TechBennu asteroid's baffling samples: Scientists perplexed by alien particles with 'cauliflower texture'

Bennu asteroid's baffling samples: Scientists perplexed by alien particles with 'cauliflower texture'

View from the OSIRIS-REx probe. A sample of material from the asteroid Bennu is visible in the middle on the right.
View from the OSIRIS-REx probe. A sample of material from the asteroid Bennu is visible in the middle on the right.
Images source: © NASA | Erika Blumenfeld i Joseph Aebersold

12:41 PM EST, December 15, 2023

The asteroid Bennu was the focus of NASA's OSIRIS-REx space mission, launched on September 8, 2016, under the New Frontiers program. The expectation was that OSIRIS-REx would help reveal clues about the formation of life on Earth. In 2020, fragments of the asteroid, approximately 8.8 ounces, were collected. The sample-containing capsule landed back on Earth two months ago, and on Monday, December 11, scientists revealed the first detailed description of the alien substances contained within.

NASA permitted scientists from the US, Canada, and Japan to carry out studies on these samples, with the US researchers receiving the majority of the material. Remarkably, about three-quarters of the samples have been preserved unscathed for future generations of scientists to examine.

All the investigated particles are very dark in color and comprise centimeter and millimeter-sized "rough boulders". According to scientists, these particles have a texture akin to cauliflower and adhere to any surfaces they come into contact with. For the most part, their composition is consistent with scientists' expectations.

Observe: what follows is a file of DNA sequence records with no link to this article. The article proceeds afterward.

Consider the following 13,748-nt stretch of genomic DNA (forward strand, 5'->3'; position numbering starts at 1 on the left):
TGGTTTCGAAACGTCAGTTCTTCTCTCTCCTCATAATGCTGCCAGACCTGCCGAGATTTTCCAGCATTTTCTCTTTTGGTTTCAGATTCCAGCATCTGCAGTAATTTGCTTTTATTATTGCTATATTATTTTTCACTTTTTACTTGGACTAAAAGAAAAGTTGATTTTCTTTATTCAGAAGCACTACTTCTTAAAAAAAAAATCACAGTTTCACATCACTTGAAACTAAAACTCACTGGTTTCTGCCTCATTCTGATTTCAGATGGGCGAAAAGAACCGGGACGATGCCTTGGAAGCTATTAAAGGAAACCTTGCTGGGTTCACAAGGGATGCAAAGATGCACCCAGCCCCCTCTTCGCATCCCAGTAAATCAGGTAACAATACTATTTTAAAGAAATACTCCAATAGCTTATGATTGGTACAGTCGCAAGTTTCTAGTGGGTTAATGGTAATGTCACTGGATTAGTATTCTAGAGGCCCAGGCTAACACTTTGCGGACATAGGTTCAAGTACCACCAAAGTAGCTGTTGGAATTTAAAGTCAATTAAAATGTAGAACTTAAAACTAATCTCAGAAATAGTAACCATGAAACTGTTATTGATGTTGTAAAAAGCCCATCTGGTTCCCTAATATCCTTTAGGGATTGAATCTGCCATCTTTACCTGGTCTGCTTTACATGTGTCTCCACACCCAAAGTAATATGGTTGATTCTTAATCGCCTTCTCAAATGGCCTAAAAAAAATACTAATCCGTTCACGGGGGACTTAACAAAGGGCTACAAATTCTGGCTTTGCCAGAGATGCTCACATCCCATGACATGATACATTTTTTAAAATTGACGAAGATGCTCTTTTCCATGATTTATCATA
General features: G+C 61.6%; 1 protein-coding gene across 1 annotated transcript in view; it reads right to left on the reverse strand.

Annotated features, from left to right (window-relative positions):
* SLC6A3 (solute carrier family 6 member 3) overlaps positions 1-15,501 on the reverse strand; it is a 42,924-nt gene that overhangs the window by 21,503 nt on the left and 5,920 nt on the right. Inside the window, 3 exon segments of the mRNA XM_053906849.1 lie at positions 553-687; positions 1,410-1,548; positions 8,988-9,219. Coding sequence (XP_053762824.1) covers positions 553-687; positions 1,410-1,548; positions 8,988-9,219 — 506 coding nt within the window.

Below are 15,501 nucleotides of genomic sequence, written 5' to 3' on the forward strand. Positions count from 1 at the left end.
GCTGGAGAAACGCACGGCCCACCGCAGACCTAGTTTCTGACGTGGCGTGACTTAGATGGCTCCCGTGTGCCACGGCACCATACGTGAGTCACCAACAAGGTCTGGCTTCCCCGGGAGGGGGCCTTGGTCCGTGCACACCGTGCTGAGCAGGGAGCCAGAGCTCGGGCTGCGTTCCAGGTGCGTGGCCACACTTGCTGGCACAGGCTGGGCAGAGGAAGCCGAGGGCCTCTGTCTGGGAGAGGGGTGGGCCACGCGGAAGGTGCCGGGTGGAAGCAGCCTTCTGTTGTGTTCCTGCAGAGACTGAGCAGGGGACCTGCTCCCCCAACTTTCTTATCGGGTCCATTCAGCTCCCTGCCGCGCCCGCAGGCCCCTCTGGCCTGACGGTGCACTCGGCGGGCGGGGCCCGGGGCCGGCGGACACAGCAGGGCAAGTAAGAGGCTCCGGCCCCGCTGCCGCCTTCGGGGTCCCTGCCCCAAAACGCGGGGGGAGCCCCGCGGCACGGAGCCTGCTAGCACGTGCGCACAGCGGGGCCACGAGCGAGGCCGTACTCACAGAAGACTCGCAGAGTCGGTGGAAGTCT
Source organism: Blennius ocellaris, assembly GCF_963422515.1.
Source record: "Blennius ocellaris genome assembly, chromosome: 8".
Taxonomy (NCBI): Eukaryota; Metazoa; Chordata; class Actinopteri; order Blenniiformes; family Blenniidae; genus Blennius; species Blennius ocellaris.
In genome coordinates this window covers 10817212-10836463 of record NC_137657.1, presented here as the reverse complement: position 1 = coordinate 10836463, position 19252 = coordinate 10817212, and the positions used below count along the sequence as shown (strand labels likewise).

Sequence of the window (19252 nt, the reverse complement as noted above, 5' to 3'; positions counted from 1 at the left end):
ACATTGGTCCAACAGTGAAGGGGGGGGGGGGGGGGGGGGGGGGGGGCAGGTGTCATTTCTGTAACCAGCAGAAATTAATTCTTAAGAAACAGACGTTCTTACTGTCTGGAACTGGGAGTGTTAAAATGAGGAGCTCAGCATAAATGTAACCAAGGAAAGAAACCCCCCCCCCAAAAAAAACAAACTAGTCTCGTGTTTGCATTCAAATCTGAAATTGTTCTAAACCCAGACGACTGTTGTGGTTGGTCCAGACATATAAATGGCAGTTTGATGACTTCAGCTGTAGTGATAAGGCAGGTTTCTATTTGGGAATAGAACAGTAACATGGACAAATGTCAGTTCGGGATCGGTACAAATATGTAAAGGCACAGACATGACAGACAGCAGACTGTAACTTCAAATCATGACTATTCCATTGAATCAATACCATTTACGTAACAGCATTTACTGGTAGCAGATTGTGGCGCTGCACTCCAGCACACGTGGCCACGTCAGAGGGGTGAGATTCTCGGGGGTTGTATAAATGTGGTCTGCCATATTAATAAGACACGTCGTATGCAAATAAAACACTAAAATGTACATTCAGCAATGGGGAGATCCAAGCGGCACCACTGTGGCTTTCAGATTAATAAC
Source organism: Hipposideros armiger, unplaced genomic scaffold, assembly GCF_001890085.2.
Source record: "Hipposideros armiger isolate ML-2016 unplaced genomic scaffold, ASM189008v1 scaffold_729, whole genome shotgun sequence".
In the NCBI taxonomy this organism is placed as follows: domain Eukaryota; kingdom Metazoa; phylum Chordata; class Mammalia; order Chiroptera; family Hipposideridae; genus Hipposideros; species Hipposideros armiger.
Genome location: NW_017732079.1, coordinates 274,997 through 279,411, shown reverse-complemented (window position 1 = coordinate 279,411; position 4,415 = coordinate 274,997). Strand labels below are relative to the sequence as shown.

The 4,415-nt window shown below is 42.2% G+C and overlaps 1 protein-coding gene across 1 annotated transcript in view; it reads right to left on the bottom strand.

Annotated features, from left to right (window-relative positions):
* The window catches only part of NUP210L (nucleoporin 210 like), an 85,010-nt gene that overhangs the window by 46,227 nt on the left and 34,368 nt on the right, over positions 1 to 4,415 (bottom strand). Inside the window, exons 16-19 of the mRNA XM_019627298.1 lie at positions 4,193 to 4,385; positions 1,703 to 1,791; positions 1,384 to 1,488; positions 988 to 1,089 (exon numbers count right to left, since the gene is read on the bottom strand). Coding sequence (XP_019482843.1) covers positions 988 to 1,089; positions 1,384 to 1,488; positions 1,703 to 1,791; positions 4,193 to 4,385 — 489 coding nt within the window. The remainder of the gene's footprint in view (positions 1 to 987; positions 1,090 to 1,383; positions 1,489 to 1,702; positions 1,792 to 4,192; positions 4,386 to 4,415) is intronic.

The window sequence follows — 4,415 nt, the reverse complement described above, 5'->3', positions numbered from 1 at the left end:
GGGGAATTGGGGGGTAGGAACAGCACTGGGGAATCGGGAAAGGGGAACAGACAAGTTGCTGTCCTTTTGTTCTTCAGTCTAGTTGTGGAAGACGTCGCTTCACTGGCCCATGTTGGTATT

"We certainly have hydrated, organic-rich remnants from the early solar system, which is exactly what we were hoping for," stated Dante Lauretta, the mission's lead investigator, while speaking at the American Geophysical Union conference.

Contradictorily, these samples supplied to Earth also contain considerable amounts of magnesium, sodium, and phosphorus. This has confounded the team of scientists.

"I've been studying meteorites for quite some time, and I have never encountered anything like this," commented Lauretta.

The conclusions that scientists are making concerning asteroid Bennu could be highly important as it is considered a potential threat to Earth.

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